Many nonprofits want to boost individual giving. But it can be daunting to know where to start.
Luckily there are only three ways you can boost individual giving at your organization. This video will cover what those three growth levers are, and where you should focus given the needs of your nonprofit.
Click on the image below to see a higher resolution version.
Most nonprofits want to boost individual giving, but knowing where to start is typically the challenge. The good news is, there’s really only three growth levers that you can pull to boost your individual giving. Today, we’ll dive into what those three are and help you figure out which one makes the most sense for you to start with given your nonprofit’s situation.
I’m David Hartstein. I’m one of the co-founders here at Wired Impact, and we help nonprofits build the kind of website to propel their mission forward. We’ve worked with hundreds of nonprofits over the last 10 plus years, and most of them were looking to increase their individual giving efforts in some way.
In our experience, typically we see organizations potentially starting too broad, which just makes it much less likely that you’ll ultimately see the results you’re looking for.
Or they focus solely on attracting new donors to their cause, which leaves a lot of money on the table, because there are two other growth levers that you can use to grow your individual giving.
The nice thing is, again, there’s only those three growth levers to pull, and once you know what they are, it helps primarily in two ways:
- The first is it just brings a lot of clarity and focus to how you’re spending your time, which just makes it much more likely you’ll see results.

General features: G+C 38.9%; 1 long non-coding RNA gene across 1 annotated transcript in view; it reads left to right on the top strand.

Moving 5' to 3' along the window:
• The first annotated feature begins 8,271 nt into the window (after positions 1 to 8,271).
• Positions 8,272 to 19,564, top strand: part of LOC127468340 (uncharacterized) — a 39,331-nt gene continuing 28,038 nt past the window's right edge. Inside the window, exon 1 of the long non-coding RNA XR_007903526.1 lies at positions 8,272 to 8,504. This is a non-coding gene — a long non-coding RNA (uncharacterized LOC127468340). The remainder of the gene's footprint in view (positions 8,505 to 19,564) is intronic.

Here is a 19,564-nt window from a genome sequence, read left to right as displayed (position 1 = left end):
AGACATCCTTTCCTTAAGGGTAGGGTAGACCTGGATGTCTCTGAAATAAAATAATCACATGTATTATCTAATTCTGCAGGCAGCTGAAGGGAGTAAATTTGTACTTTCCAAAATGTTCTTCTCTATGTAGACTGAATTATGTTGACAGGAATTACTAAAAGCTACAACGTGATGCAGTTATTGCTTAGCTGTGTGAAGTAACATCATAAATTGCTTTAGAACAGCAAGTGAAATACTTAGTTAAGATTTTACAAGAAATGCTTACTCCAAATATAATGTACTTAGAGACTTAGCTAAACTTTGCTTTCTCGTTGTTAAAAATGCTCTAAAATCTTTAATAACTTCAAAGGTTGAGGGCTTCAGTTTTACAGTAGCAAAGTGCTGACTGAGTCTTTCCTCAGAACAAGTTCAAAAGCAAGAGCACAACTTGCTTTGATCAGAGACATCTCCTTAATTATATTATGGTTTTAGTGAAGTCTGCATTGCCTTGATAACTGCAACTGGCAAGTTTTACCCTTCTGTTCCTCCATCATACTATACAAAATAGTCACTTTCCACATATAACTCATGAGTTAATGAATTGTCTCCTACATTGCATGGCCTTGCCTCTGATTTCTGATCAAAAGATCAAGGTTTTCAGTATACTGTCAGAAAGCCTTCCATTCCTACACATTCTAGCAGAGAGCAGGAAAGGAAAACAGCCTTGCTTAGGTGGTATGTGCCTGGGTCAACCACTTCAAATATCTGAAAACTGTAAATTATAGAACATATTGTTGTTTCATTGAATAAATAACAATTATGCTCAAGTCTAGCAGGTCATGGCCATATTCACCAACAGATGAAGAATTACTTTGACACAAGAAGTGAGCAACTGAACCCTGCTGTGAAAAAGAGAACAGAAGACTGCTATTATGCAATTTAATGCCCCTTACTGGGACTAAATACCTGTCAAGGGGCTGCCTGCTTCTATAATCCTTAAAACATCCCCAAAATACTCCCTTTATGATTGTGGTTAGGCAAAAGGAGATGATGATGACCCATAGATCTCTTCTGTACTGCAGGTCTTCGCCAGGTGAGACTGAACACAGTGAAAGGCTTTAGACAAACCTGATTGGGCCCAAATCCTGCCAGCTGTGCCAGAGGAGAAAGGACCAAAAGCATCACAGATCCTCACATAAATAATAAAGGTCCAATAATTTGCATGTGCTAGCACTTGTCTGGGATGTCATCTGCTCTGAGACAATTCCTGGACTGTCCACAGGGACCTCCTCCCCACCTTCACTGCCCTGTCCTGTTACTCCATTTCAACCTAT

- And the second is it brings this sense of unity to members of your team or your board. It can sort of serve as this rallying cry, get everyone rowing in the same direction, and again, just make it much more likely that you’ll see a boost in your fundraising efforts.
So my promise is, at the end of this short video, you will have a model that you can use to think about these three different growth levers for individual giving, and you’ll know which of those growth levers makes the most sense for you to start with, given your nonprofit situation.
So with that, let me share my screen, and we can jump into the fun stuff.
The 3 Individual Giving Growth Levers
So this is our model for our growth levers, and the first one we’re going to focus on is right over here. I already mentioned it. It’s acquisition.
With acquisition, we’re talking about new donors.
(Hopefully you can read my handwriting. When I told my wife I was going to be doing this, she asked if I was going to take a handwriting class, so hopefully it’s not that bad and you can at least read what I’m writing here.)
Acquisition is the shiny growth lever. It’s the one that everyone starts with. And it makes sense that that’s where you’d start, right? When you’re starting an organization, your parents, your grandparents, your siblings, your friends, they’re only going to float your organization so far. You have to bring new donors into the fold.
But acquisition will only carry you so far. You’re going to hit a growth ceiling unless you start thinking about this second fundraising lever, which is retention. And with retention, we are focused exclusively on our existing donors.
Really, how do we keep those donors engaged? How do we not only build a recurring revenue stream? That’s definitely a big part of it, right? It becomes that foundation that you can grow your organization off of.
But it’s also just about deepening your relationship with your donors. And really, the nice thing about that is it transforms supporting your cause from this transaction into more of a kind of deep, meaningful relationship, which can help you just launch your organization forward.
Then to think about how these two things work together, acquisition and retention, a lot of times I’ll think of the leaky bucket metaphor. Maybe you’ve heard this one before.